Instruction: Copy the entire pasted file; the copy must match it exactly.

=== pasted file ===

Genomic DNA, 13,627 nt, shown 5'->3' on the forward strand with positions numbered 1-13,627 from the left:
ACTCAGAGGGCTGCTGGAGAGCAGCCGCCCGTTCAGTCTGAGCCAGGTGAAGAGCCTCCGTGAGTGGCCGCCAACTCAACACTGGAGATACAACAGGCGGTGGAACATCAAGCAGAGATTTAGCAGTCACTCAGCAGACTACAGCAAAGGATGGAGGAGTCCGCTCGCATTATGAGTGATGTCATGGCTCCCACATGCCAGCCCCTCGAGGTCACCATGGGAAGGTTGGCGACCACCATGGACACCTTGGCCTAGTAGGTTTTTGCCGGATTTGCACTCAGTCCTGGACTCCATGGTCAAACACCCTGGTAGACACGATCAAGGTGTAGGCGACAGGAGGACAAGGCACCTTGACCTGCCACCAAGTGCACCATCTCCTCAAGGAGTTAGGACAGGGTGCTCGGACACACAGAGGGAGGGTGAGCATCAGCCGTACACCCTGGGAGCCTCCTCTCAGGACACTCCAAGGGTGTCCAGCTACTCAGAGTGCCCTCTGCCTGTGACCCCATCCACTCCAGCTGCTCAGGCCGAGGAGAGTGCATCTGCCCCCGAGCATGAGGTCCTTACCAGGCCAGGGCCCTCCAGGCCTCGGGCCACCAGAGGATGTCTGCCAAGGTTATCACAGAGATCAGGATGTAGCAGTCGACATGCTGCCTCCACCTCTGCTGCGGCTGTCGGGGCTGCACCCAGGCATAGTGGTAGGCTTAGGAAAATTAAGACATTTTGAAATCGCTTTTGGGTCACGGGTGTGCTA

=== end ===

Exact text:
Genomic DNA, 13,627 nt, shown 5'->3' on the forward strand with positions numbered 1-13,627 from the left:
ACTCAGAGGGCTGCTGGAGAGCAGCCGCCCGTTCAGTCTGAGCCAGGTGAAGAGCCTCCGTGAGTGGCCGCCAACTCAACACTGGAGATACAACAGGCGGTGGAACATCAAGCAGAGATTTAGCAGTCACTCAGCAGACTACAGCAAAGGATGGAGGAGTCCGCTCGCATTATGAGTGATGTCATGGCTCCCACATGCCAGCCCCTCGAGGTCACCATGGGAAGGTTGGCGACCACCATGGACACCTTGGCCTAGTAGGTTTTTGCCGGATTTGCACTCAGTCCTGGACTCCATGGTCAAACACCCTGGTAGACACGATCAAGGTGTAGGCGACAGGAGGACAAGGCACCTTGACCTGCCACCAAGTGCACCATCTCCTCAAGGAGTTAGGACAGGGTGCTCGGACACACAGAGGGAGGGTGAGCATCAGCCGTACACCCTGGGAGCCTCCTCTCAGGACACTCCAAGGGTGTCCAGCTACTCAGAGTGCCCTCTGCCTGTGACCCCATCCACTCCAGCTGCTCAGGCCGAGGAGAGTGCATCTGCCCCCGAGCATGAGGTCCTTACCAGGCCAGGGCCCTCCAGGCCTCGGGCCACCAGAGGATGTCTGCCAAGGTTATCACAGAGATCAGGATGTAGCAGTCGACATGCTGCCTCCACCTCTGCTGCGGCTGTCGGGGCTGCACCCAGGCATAGTGGTAGGCTTAGGAAAATTAAGACATTTTGAAATCGCTTTTGGGTCACGGGTGTGCTA